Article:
Elisha Z. Bwanika
High Court in Kampala has made a land mark ruling, ordering the Commission of Inquiry into land matters off cases that have been ruled on, or are before any court.
High Court judge Andrew Bashaija also called ‘irrational and illegal’ any decisions made by the Commission, led by Justice Catherine Bamugemereire, in respect to land matters that are subject to court judgement.
The ruling was a result of an application filed by Dan Walugembe, a land dealer.
Walugembe, also a local pastor, was challenging a decision by Justice Bamugemereire’s Commission, which in an August 2, 2018, letter to the Uganda Land Commission (ULC) directed that he is not paid compensation for his land but rather landlords in question.
According to court documents, Justice Bashaija also quashed an order by the land commission ordering ULC to pay landlords instead of American Procurement Company Inc. (AMPROC) which had bought interests from the landlords and from Walugembe.
“An order of certiorari doth issue quashing the recommendation/order/decision of the Commission of inquiry in a letter dated 02/08/2018 to the Chairman ULC from the said Commission of Inquiry in respect of land in issue be paid to the landlords contrary to the judgement of the High Court of Uganda which ordered that compensation for the above described land be paid to American Procurement Company Inc.,” the judgement reads in part.
Earlier this year, businessman Robert Mwesigwa was summoned by Bamugemereire, as chairman of AMPROC, to explain how he came to be a beneficiary of the Land Fund.
In his presentation, Dr Mwesigwa told the Commission that in December 2016, he was approached by fellow businessman Walugembe who sought to borrow money from him.
The two parties agreed and signed a Deed of Assignment which guaranteed that Dr Mwesigwa would receive payment from ULC- money which the government owed Walugembe for land ULC had bought from the pastor.
Mwesigwa went ahead to explain that he had done due diligence with ULC, the Ministry of Finance and Walugembe’s bank, who all acknowledged that government owed the said money to Walugembe. In fact, the Finance ministry went ahead to pay Dr Mwesigwa up to about 80 percent of his money.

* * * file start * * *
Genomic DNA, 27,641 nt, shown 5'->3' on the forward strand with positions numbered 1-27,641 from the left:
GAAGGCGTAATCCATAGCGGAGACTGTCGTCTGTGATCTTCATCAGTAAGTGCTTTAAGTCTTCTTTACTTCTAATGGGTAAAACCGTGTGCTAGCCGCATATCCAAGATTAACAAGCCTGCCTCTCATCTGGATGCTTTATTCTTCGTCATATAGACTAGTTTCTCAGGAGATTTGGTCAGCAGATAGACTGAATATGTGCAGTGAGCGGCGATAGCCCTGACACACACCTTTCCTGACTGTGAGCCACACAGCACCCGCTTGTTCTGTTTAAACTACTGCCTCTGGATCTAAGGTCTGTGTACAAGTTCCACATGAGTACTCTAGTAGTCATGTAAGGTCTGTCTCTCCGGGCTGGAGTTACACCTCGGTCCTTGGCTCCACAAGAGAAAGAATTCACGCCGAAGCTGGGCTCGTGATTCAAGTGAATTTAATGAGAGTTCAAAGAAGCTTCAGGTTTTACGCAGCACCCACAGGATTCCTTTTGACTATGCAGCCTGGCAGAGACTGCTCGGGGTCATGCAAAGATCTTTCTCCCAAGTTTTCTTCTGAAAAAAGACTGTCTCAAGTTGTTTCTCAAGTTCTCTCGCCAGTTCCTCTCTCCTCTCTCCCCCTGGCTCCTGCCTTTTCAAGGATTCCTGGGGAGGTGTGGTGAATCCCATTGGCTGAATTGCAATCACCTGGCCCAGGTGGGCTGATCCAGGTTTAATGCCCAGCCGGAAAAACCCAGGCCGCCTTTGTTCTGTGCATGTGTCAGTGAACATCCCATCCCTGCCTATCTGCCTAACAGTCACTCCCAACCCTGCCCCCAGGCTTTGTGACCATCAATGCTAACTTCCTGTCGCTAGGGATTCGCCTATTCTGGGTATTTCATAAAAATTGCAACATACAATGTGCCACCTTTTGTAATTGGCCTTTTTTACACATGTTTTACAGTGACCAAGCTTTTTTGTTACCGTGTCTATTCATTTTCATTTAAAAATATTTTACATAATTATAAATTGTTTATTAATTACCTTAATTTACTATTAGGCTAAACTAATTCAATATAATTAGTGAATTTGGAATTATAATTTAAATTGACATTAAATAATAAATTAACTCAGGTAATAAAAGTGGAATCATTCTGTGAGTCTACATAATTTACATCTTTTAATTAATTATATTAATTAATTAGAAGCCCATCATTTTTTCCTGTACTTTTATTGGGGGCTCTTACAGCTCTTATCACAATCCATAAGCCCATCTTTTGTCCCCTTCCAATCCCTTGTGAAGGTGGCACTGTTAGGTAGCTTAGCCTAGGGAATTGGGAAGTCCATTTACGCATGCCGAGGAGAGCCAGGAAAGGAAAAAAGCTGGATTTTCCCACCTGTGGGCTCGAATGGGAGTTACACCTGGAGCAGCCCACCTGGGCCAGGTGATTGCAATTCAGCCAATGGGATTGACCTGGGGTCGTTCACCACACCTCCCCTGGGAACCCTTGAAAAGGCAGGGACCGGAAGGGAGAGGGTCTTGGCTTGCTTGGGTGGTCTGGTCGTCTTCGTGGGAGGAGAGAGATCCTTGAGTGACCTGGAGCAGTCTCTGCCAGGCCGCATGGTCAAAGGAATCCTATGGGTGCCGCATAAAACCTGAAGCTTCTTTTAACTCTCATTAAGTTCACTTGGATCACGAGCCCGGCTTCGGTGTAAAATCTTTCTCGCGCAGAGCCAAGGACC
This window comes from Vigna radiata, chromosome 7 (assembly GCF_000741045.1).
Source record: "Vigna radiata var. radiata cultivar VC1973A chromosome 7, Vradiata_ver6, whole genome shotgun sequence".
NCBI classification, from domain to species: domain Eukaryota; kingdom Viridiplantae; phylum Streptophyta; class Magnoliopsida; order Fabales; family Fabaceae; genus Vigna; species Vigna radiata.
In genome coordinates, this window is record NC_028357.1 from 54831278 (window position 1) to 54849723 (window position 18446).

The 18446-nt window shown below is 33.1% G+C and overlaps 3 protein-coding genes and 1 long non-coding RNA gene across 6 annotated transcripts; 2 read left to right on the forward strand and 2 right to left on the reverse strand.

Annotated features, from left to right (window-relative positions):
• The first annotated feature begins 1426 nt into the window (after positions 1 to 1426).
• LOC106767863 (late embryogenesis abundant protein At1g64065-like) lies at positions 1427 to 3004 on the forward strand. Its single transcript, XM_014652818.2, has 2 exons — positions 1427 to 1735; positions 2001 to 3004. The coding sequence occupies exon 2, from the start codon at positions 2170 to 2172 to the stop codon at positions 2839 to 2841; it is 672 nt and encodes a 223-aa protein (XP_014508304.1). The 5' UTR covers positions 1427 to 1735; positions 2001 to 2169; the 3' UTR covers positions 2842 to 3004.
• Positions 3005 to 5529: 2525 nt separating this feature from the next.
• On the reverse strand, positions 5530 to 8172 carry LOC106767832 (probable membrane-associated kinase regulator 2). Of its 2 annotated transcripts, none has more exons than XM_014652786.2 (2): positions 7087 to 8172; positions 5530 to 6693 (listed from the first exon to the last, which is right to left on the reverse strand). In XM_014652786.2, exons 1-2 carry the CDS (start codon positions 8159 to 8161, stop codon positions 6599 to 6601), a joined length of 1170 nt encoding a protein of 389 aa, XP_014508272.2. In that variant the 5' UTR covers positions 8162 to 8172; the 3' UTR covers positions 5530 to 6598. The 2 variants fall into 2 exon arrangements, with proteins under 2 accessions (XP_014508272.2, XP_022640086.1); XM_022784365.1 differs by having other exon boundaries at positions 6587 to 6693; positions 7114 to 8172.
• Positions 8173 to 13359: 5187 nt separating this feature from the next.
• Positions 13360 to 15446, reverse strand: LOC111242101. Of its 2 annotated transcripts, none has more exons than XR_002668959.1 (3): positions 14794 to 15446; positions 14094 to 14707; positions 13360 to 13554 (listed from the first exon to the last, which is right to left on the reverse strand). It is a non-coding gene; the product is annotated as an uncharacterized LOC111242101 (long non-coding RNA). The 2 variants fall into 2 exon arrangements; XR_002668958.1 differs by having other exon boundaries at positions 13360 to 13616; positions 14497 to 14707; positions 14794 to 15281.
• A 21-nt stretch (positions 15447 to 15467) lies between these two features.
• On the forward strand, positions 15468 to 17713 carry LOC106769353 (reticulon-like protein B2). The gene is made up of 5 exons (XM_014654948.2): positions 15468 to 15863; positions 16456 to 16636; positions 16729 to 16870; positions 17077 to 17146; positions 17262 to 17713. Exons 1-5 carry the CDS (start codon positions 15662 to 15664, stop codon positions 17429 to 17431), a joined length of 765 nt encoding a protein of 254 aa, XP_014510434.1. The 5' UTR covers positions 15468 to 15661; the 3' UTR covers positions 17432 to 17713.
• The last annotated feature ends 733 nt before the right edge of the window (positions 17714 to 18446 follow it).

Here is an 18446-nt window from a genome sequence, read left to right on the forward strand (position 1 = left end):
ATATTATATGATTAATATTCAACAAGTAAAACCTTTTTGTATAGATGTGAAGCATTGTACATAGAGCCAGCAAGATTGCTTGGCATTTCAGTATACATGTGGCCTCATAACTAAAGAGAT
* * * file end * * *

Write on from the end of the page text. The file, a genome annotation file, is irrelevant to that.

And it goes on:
Walugembe had in March 2018 been questioned over his involvement in what the Bamugemereire called ‘questionable land transactions’.
This after, Elizabeth Musoke ran to the land inquiry commission, claiming that Walugembe had sold her family land measuring approximately 507 acres to the ULC without consent.
According to evidence before the commission, Walugembe had purportedly duped the ULC to pay him Shs2.5b over land which he had no claim.
Then, Walugembe maintained his innocence, saying he had rightfully bought the land from the Musoke family and therefore was selling what was rightfully his.
Walugembe received payment from the ULC in respect of land comprised in Kyaggwe Block 358 Plot 2, Buyaga Block 161 Plot 4, Buyaga Block 305 Plot 2, Bugangaizi Block 136 Plot 1 and Buyaga Block 318 Plot 2.
The said application was filed against the landlords who also sought the same compensation. However, court ruled that the compensation be paid to Walugembe through his lawyers M/s Bashasha & Co. Advocates.
The Commission then ordered ULC to compensate landlords in for their land, contrary to an earlier High Court order which required government to pay Mr Walugembe.
In his ruling, Justice Bashiaja quashed the land inquiry directive.
“An order of prohibition doth issue prohibiting the ministry of finance officials, the ULC and any other government department or official from implementing the recommendation, decision or order of the commission of inquiry contained in a letter dated August 2, 2018 to the Chairman ULC from the said commission of inquiry directing that compensation be paid to the landlords,” the judge ordered.
The land inquiry made the directive stopping ULC from further paying AMPROC among other claimants who had bought interests from the landlords following complaints that the land fund payments were marred with irregularities.
But Justice Bashaija, in quashing the land inquiry directive prohibited finance ministry officials, ULC officials and any other government department from implementing the recommendation.
“A permanent injunction doth issue restraining any government department or official or any commission of inquiry from interfering with compensation as directed by court relating to land in issue or any other plot of land which is subject of court judgment or order,” the court ruled.
The judge also quashed a decision by the Inspector General of Government to investigate compensation by ULC in issue for being illegal as well as compensation for land having been ordered by court closed the matter as “res judicata” (a matter that has been adjudicated by a competent court and therefore may not be pursued further by the same parties).
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